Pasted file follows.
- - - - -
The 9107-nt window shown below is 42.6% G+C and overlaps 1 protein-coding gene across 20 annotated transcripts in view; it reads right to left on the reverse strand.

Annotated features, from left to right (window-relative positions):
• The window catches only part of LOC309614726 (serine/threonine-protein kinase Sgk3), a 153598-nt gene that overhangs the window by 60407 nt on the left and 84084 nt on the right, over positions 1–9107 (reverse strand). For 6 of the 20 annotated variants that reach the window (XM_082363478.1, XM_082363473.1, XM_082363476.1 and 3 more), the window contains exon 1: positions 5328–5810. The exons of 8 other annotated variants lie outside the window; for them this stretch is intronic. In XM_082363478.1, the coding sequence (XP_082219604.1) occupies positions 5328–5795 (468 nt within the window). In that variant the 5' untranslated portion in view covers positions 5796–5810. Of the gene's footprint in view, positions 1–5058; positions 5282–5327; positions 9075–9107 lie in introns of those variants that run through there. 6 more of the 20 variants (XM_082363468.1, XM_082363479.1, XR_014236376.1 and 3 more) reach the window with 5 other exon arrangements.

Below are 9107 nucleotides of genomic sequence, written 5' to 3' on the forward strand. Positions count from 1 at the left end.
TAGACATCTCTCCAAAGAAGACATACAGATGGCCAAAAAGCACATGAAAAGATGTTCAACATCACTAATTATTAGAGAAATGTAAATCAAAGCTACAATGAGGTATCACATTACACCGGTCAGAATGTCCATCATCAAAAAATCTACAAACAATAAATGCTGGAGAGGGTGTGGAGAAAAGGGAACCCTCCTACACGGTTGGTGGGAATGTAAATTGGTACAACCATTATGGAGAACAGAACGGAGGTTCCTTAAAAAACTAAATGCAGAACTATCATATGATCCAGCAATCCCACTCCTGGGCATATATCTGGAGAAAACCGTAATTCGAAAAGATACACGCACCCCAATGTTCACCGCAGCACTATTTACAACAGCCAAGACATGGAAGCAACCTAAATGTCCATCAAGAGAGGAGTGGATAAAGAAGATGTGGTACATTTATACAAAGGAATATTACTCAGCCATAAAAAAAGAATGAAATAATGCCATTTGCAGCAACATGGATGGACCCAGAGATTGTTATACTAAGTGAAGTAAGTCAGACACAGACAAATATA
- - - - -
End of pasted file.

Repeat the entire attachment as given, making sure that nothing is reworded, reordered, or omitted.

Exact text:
The 9107-nt window shown below is 42.6% G+C and overlaps 1 protein-coding gene across 20 annotated transcripts in view; it reads right to left on the reverse strand.

Annotated features, from left to right (window-relative positions):
• The window catches only part of LOC309614726 (serine/threonine-protein kinase Sgk3), a 153598-nt gene that overhangs the window by 60407 nt on the left and 84084 nt on the right, over positions 1–9107 (reverse strand). For 6 of the 20 annotated variants that reach the window (XM_082363478.1, XM_082363473.1, XM_082363476.1 and 3 more), the window contains exon 1: positions 5328–5810. The exons of 8 other annotated variants lie outside the window; for them this stretch is intronic. In XM_082363478.1, the coding sequence (XP_082219604.1) occupies positions 5328–5795 (468 nt within the window). In that variant the 5' untranslated portion in view covers positions 5796–5810. Of the gene's footprint in view, positions 1–5058; positions 5282–5327; positions 9075–9107 lie in introns of those variants that run through there. 6 more of the 20 variants (XM_082363468.1, XM_082363479.1, XR_014236376.1 and 3 more) reach the window with 5 other exon arrangements.

Below are 9107 nucleotides of genomic sequence, written 5' to 3' on the forward strand. Positions count from 1 at the left end.
TAGACATCTCTCCAAAGAAGACATACAGATGGCCAAAAAGCACATGAAAAGATGTTCAACATCACTAATTATTAGAGAAATGTAAATCAAAGCTACAATGAGGTATCACATTACACCGGTCAGAATGTCCATCATCAAAAAATCTACAAACAATAAATGCTGGAGAGGGTGTGGAGAAAAGGGAACCCTCCTACACGGTTGGTGGGAATGTAAATTGGTACAACCATTATGGAGAACAGAACGGAGGTTCCTTAAAAAACTAAATGCAGAACTATCATATGATCCAGCAATCCCACTCCTGGGCATATATCTGGAGAAAACCGTAATTCGAAAAGATACACGCACCCCAATGTTCACCGCAGCACTATTTACAACAGCCAAGACATGGAAGCAACCTAAATGTCCATCAAGAGAGGAGTGGATAAAGAAGATGTGGTACATTTATACAAAGGAATATTACTCAGCCATAAAAAAAGAATGAAATAATGCCATTTGCAGCAACATGGATGGACCCAGAGATTGTTATACTAAGTGAAGTAAGTCAGACACAGACAAATATA